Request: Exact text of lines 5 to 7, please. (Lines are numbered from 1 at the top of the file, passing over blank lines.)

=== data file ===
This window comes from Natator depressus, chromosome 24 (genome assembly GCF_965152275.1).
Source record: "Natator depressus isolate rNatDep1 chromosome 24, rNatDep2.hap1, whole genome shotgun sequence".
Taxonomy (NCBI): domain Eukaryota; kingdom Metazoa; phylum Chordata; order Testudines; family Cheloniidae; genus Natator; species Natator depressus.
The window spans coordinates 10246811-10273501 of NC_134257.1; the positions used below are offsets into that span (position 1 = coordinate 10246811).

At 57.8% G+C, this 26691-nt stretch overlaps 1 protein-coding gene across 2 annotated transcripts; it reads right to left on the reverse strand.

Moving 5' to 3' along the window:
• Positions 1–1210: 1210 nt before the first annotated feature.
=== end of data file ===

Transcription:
At 57.8% G+C, this 26691-nt stretch overlaps 1 protein-coding gene across 2 annotated transcripts; it reads right to left on the reverse strand.

Moving 5' to 3' along the window:
• Positions 1–1210: 1210 nt before the first annotated feature.